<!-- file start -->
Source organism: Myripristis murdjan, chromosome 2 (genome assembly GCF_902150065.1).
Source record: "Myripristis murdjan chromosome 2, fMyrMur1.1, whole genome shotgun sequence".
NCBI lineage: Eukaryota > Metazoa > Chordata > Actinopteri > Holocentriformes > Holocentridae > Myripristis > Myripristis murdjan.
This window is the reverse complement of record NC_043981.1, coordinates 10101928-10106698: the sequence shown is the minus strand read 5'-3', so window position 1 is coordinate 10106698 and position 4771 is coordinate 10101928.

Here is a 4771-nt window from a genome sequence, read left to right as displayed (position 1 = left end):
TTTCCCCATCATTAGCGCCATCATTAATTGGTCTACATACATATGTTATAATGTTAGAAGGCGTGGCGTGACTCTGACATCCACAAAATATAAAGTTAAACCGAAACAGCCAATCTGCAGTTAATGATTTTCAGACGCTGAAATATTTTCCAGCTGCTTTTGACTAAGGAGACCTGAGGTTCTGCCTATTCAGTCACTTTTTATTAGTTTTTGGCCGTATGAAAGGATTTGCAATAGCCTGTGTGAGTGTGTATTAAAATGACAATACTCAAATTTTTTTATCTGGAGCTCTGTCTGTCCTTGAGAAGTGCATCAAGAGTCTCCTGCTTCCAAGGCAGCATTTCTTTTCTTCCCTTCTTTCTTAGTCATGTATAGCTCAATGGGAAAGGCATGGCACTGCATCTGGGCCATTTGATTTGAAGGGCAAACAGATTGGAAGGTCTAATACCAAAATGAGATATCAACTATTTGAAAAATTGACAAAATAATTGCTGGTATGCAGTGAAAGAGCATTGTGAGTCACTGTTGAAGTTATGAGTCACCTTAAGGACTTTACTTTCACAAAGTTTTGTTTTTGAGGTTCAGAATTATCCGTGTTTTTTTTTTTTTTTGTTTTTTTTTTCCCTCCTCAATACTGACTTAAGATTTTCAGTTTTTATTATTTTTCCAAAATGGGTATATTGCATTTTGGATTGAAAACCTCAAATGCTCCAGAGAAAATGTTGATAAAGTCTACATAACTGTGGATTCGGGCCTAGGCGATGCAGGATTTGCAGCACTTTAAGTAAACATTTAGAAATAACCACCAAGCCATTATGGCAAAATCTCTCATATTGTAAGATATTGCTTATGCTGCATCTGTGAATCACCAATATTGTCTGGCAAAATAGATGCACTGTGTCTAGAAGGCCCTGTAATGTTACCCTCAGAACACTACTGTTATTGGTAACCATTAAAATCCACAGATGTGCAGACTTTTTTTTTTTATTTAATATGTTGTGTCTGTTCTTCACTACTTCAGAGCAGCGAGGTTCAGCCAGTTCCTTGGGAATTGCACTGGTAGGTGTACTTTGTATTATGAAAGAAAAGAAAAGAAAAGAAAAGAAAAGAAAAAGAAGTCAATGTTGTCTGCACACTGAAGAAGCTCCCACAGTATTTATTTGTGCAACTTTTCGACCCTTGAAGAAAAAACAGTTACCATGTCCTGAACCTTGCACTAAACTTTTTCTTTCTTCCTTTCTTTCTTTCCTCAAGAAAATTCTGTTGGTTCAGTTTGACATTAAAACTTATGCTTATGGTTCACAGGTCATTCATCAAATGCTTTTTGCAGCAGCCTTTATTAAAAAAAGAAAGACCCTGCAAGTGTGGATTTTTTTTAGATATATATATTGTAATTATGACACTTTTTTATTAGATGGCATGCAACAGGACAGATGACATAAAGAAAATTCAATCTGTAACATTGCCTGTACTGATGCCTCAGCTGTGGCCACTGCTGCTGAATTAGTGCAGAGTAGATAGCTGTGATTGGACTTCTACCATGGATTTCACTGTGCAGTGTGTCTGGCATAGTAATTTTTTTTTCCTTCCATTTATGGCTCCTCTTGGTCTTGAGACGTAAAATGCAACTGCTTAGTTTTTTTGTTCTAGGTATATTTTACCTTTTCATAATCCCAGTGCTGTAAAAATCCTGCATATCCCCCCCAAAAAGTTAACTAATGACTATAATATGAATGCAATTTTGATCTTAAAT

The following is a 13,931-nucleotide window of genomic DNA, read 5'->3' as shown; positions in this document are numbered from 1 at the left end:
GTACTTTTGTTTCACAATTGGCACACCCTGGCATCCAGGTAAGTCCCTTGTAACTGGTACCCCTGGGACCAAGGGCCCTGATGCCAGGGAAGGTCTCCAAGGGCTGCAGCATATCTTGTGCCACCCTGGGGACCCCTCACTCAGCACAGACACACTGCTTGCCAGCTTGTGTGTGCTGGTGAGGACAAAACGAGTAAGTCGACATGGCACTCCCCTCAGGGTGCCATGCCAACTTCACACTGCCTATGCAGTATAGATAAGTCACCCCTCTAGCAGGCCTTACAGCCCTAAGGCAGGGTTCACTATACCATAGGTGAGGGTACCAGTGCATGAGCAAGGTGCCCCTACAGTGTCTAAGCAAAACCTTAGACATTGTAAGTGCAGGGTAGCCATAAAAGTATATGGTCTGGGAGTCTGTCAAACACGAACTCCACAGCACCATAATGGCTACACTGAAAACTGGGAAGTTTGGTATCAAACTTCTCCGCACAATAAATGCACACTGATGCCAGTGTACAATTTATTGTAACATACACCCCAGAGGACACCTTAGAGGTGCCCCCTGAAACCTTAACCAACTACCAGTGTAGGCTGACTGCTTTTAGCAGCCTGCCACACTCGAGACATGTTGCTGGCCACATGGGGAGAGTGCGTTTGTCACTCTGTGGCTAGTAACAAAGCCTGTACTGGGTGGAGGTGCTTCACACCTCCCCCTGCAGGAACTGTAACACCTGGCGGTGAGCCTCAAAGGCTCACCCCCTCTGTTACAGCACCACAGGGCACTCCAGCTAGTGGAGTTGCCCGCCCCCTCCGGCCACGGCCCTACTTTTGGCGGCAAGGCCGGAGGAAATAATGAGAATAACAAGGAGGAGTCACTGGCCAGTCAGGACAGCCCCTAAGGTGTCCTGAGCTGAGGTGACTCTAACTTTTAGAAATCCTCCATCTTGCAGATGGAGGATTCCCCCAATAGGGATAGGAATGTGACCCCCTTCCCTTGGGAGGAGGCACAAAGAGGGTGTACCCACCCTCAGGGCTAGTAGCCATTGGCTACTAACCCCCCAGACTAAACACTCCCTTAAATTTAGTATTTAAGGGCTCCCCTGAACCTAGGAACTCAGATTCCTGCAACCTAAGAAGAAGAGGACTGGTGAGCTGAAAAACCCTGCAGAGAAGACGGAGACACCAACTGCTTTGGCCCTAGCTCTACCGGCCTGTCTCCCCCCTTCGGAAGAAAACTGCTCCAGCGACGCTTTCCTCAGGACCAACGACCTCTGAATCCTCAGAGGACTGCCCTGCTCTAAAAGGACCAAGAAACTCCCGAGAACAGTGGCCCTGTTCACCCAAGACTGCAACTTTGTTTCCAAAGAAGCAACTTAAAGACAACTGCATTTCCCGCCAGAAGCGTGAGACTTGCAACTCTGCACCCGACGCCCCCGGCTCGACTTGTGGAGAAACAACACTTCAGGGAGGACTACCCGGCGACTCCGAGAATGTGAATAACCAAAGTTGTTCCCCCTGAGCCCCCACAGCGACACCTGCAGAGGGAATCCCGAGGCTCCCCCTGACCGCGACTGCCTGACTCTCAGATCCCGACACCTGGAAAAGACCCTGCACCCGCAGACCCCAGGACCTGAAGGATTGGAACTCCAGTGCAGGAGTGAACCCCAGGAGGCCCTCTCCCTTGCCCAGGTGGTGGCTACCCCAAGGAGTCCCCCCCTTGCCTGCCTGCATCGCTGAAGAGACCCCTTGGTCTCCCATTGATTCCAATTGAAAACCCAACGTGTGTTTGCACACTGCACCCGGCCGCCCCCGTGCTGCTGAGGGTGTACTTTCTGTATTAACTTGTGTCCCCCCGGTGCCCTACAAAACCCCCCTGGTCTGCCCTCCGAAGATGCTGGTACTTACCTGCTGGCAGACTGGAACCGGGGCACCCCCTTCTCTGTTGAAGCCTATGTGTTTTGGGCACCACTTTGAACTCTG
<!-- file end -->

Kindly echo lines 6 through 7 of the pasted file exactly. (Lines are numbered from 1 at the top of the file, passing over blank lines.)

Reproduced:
TTTCCCCATCATTAGCGCCATCATTAATTGGTCTACATACATATGTTATAATGTTAGAAGGCGTGGCGTGACTCTGACATCCACAAAATATAAAGTTAAACCGAAACAGCCAATCTGCAGTTAATGATTTTCAGACGCTGAAATATTTTCCAGCTGCTTTTGACTAAGGAGACCTGAGGTTCTGCCTATTCAGTCACTTTTTATTAGTTTTTGGCCGTATGAAAGGATTTGCAATAGCCTGTGTGAGTGTGTATTAAAATGACAATACTCAAATTTTTTTATCTGGAGCTCTGTCTGTCCTTGAGAAGTGCATCAAGAGTCTCCTGCTTCCAAGGCAGCATTTCTTTTCTTCCCTTCTTTCTTAGTCATGTATAGCTCAATGGGAAAGGCATGGCACTGCATCTGGGCCATTTGATTTGAAGGGCAAACAGATTGGAAGGTCTAATACCAAAATGAGATATCAACTATTTGAAAAATTGACAAAATAATTGCTGGTATGCAGTGAAAGAGCATTGTGAGTCACTGTTGAAGTTATGAGTCACCTTAAGGACTTTACTTTCACAAAGTTTTGTTTTTGAGGTTCAGAATTATCCGTGTTTTTTTTTTTTTTTGTTTTTTTTTTCCCTCCTCAATACTGACTTAAGATTTTCAGTTTTTATTATTTTTCCAAAATGGGTATATTGCATTTTGGATTGAAAACCTCAAATGCTCCAGAGAAAATGTTGATAAAGTCTACATAACTGTGGATTCGGGCCTAGGCGATGCAGGATTTGCAGCACTTTAAGTAAACATTTAGAAATAACCACCAAGCCATTATGGCAAAATCTCTCATATTGTAAGATATTGCTTATGCTGCATCTGTGAATCACCAATATTGTCTGGCAAAATAGATGCACTGTGTCTAGAAGGCCCTGTAATGTTACCCTCAGAACACTACTGTTATTGGTAACCATTAAAATCCACAGATGTGCAGACTTTTTTTTTTTATTTAATATGTTGTGTCTGTTCTTCACTACTTCAGAGCAGCGAGGTTCAGCCAGTTCCTTGGGAATTGCACTGGTAGGTGTACTTTGTATTATGAAAGAAAAGAAAAGAAAAGAAAAGAAAAGAAAAAGAAGTCAATGTTGTCTGCACACTGAAGAAGCTCCCACAGTATTTATTTGTGCAACTTTTCGACCCTTGAAGAAAAAACAGTTACCATGTCCTGAACCTTGCACTAAACTTTTTCTTTCTTCCTTTCTTTCTTTCCTCAAGAAAATTCTGTTGGTTCAGTTTGACATTAAAACTTATGCTTATGGTTCACAGGTCATTCATCAAATGCTTTTTGCAGCAGCCTTTATTAAAAAAAGAAAGACCCTGCAAGTGTGGATTTTTTTTAGATATATATATTGTAATTATGACACTTTTTTATTAGATGGCATGCAACAGGACAGATGACATAAAGAAAATTCAATCTGTAACATTGCCTGTACTGATGCCTCAGCTGTGGCCACTGCTGCTGAATTAGTGCAGAGTAGATAGCTGTGATTGGACTTCTACCATGGATTTCACTGTGCAGTGTGTCTGGCATAGTAATTTTTTTTTCCTTCCATTTATGGCTCCTCTTGGTCTTGAGACGTAAAATGCAACTGCTTAGTTTTTTTGTTCTAGGTATATTTTACCTTTTCATAATCCCAGTGCTGTAAAAATCCTGCATATCCCCCCCAAAAAGTTAACTAATGACTATAATATGAATGCAATTTTGATCTTAAAT

The following is a 13,931-nucleotide window of genomic DNA, read 5'->3' as shown; positions in this document are numbered from 1 at the left end: